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Hewlett-Packard Company Message Board

  • nielsboar nielsboar Aug 5, 2003 11:09 PM Flag

    Carly Fiorina interview with Forbe's

    by: oversieze 08/05/03 06:29 pm
    Msg: 40653 of 40660

    She sees a great tech reckoning coming that will unleash cataclysmic consolidation. She says that in the past, high tech grew at five times the growth of the economy (GDP), but it will now grow at only two times GDP. She says the business model that worked for tech in the 1990s will not work in the future. Corporations are already running with the greatly improved productivity that tech provided them in the 1990s. Further gains in productivity will be hard to come up with, so corporate customers will no longer jump to accept new tech products so easily. Tech companies will have to provide more service and power, and at lower costs. The result will be that the tech sector will have to lay off many more workers and outsource to lower cost countries in an effort to survive. "Some companies will get rolled up (acquired), others will slowly slip away. The easy growth they achieved in the past does not prepare them for the slower future." It is her belief that many tech companies with good products that can't create new markets or steal business from competitors will be valued like the old-line maker of washing machines.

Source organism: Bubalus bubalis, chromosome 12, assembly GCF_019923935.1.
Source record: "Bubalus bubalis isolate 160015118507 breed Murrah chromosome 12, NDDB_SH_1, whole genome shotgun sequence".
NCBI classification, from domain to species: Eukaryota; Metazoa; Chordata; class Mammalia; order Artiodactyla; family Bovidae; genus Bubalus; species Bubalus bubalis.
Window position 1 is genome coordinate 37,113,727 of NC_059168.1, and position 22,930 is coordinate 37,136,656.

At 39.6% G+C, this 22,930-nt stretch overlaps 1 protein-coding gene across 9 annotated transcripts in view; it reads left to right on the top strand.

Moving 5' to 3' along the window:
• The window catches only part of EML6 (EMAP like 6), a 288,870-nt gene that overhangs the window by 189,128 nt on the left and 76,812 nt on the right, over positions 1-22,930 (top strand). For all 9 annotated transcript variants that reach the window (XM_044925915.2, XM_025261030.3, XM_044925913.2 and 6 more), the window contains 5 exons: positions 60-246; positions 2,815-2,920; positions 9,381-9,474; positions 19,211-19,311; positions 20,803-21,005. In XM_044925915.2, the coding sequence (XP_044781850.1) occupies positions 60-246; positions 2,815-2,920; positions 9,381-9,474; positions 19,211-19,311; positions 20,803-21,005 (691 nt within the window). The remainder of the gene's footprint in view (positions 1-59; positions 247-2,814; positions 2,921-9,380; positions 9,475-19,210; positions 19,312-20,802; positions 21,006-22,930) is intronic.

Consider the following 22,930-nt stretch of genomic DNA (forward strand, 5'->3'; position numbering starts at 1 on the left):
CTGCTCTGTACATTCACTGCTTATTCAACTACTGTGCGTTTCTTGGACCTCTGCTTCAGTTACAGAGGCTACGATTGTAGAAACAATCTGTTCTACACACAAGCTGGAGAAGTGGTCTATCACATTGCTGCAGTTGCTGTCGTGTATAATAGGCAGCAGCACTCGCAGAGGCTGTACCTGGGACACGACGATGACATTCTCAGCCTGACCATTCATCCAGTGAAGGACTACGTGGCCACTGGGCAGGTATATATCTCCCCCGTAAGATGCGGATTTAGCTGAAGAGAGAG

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    • Carly the visionary, lol. Did Forbes tell you what Carly's background is, that she has come to be able to "know all and tell all" in the technology sector? She's a Medieval History and Philosophy major, with an MBA in marketing from a 3rd rate B-school, and a "fast track" meaningless additional credential from MIT's B-school. Does she have a degree in engineering? No. Has she worked in product design, or have much of a clue as to how the stuff works? No. Her thing is marketing, which to her evidently has something to do with passing out flowers and baloons, redesigning company logos to make them banal (e.g. Lucent's "sloppy circle", HP's "invent"), and getting "sales" via undercutting the competition to the point of losing money, or via financing those sales yourself (i.e. give the stuff away free, in exchange for i.o.u.s that might never be redeemable).

      Can anyone point to one lasting business success that Carly has ever had, while at AT&T, Lucent, or HP? Can anyone identify why Carly is actually qualified to be CEO of HP? Every time I've asked that question in the past, I've either gotten no answer, or answers such as "she wouldn't have been hired if she weren't great". But no one actually can identify why Carly has this job. Even at AT&T, she evidently didn't start moving up career-wise until she caught the eye (romantically) of HP's highly placed executive Frank Fiorina. Now whether Frank actually helped move her up the ladder in ways other than giving her advice about how to do it, one will never know. But to me it says that Carly is just a 3rd rate history-philosophy major, who got lucky by marrying a top executive at a company where promotions seem to be based on "pull" rather than ability and track-record. Even Carly's "success" at Lucent turned out to be ephemeral, as that company collapsed shortly after she departed. To my thinking, the "success" at Lucent was never real in the first place.